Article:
Leach: Without a doubt, this administration has transformed the global effort to fight hunger. From the inaugural address four and some odd years ago to every G-8 meeting since, the president has put this issue on the table. It’s a not well known fact, but what they’re doing is bringing together host countries and the private sector. There was an effort launched that is very important called the Sun movement—scaling up nutrition—focused on the first 1,000 days. We have knowledge now, medical knowledge, that in those first two years of life, if a child isn’t properly nourished, they don’t develop properly—physically, mentally, intellectually—which has a significant impact on the gross domestic product of a country. And when you talk about technology, we have seen the most basic technologies transform the landscape. It used to be if you had a newborn suffering from acute malnutrition you’d have to provide IV fluids. We now have a paste in a small container. You just rip the corner off, doesn’t need to be refrigerated, squeeze it into the mouth of an infant. And within a relatively short period, they’ll be strong again and able to sustain themselves.
Has Congress been a partner in all this?
Leach: A hundred percent, and it is completely bipartisan. I mean, it is something that we, as a nation, can be very proud of. I shouldn’t say it [Laughter] but the monies dedicated to global hunger have gone up and have been sustained. They haven’t been cut even in a difficult fiscal environment.
As we look out over the next couple of decades with the demands for additional supply, does food become more of a political issue as countries try to figure out ways to secure resources?
Leach: You’re going to see a lot of political issues around trade. It’s going to escalate. As Brazil and China and India and Russia’s populations continue to grow and middle classes continue to grow, demand for food will outstrip their domestic production and they will all become significant importers. That will begin to put pressure on food production in the U.S. Moving food around will become much more political.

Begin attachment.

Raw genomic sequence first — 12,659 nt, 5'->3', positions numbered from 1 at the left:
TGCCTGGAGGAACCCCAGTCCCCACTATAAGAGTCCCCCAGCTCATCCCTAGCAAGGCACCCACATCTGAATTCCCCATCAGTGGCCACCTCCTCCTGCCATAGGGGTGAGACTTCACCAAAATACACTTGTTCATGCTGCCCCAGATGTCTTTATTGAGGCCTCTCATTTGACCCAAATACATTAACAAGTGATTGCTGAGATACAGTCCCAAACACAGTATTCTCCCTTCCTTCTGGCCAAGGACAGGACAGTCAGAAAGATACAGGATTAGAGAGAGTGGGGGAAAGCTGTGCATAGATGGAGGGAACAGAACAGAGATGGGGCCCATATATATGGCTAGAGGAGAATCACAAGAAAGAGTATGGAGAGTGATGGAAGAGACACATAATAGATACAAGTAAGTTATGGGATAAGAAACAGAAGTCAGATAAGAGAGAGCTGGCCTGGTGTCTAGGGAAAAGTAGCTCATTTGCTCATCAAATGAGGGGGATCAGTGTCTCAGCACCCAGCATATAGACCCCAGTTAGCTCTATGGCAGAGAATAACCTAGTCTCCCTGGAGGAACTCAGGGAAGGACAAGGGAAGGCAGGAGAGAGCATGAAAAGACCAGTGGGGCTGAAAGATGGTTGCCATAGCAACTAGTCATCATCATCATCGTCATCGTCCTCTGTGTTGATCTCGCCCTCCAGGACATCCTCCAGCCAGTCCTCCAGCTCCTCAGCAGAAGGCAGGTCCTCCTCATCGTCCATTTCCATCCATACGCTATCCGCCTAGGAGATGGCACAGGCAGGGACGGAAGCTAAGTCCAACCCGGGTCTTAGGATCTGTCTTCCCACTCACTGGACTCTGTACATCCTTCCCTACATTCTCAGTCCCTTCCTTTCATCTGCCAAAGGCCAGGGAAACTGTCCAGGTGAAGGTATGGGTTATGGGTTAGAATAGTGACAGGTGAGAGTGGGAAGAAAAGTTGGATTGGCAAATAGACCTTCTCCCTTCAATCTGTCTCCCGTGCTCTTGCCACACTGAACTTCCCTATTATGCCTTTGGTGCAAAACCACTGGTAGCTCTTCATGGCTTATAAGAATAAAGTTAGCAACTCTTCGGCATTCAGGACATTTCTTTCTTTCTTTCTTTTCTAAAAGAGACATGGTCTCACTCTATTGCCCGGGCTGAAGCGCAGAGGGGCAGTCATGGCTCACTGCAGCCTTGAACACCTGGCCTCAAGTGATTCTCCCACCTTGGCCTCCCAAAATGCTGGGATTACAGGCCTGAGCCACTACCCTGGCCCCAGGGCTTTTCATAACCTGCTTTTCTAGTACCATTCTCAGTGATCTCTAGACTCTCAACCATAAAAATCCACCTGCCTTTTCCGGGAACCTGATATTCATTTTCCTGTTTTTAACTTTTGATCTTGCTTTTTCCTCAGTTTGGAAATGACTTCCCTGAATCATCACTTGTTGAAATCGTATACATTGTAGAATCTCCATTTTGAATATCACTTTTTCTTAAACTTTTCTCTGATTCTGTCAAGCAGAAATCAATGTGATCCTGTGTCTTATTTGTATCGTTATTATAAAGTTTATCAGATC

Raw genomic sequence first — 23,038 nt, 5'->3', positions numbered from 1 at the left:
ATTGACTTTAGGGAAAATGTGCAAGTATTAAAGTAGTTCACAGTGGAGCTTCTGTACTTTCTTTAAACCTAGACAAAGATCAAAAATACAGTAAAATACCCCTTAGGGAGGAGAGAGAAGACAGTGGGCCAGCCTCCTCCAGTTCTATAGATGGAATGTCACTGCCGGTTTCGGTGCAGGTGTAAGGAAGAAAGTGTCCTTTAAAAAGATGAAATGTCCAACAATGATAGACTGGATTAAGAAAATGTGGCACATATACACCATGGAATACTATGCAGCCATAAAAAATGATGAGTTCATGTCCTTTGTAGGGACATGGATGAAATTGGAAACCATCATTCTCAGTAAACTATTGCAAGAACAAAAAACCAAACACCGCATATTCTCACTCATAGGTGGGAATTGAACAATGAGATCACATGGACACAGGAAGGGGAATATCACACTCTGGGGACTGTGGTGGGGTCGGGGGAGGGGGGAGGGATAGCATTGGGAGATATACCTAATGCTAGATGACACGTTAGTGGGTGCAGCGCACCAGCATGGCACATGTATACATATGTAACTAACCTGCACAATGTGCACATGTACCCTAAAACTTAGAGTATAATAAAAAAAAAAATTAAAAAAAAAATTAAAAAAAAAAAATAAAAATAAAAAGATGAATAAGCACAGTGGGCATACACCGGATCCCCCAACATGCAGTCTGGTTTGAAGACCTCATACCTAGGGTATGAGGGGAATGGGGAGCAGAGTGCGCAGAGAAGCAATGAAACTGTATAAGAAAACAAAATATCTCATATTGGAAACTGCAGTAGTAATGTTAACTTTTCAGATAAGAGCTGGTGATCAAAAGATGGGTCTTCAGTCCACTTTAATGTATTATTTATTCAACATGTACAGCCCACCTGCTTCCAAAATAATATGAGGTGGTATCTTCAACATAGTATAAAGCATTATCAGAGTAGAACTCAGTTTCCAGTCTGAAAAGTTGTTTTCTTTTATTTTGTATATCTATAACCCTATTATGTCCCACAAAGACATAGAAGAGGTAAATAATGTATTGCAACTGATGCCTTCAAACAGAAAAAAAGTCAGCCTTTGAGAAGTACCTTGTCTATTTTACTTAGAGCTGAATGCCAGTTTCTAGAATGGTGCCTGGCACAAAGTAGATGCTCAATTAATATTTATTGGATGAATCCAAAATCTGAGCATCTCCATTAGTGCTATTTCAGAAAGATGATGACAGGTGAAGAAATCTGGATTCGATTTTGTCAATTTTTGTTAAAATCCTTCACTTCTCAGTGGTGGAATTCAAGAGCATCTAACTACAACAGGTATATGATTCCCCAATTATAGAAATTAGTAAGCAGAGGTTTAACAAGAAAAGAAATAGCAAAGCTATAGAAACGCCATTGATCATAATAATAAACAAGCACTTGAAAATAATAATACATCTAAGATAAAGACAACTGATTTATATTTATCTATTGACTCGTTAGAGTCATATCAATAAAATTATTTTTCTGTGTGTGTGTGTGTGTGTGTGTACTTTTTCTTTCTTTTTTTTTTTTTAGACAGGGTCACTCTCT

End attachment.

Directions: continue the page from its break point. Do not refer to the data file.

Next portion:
At a time when hundreds of millions of people go hungry, we also have people who are obese and who are a danger to themselves and society. Is there a role for government and for the food industry that’s different from what we’ve seen thus far?
Hagen: It’s the large retailers of the world who actually have the ability to move the needle on this thing. Global chains who have millions—billions—of customers lowering sodium content or cutting out saturated fats or decreasing portion sizes—that’s not a bad thing. But there’s a role for government policy, too. USDA’s responsible for what used to be called food stamps, the SNAP program, Supplemental Nutrition Assistance. Our secretary was committed: “If we’re going to spend this much money administrating the national school lunch program, this better do something to improve the nutrition of America’s school children.” But we can’t do this one with government policy alone. This has absolutely got to come from food companies and from educators.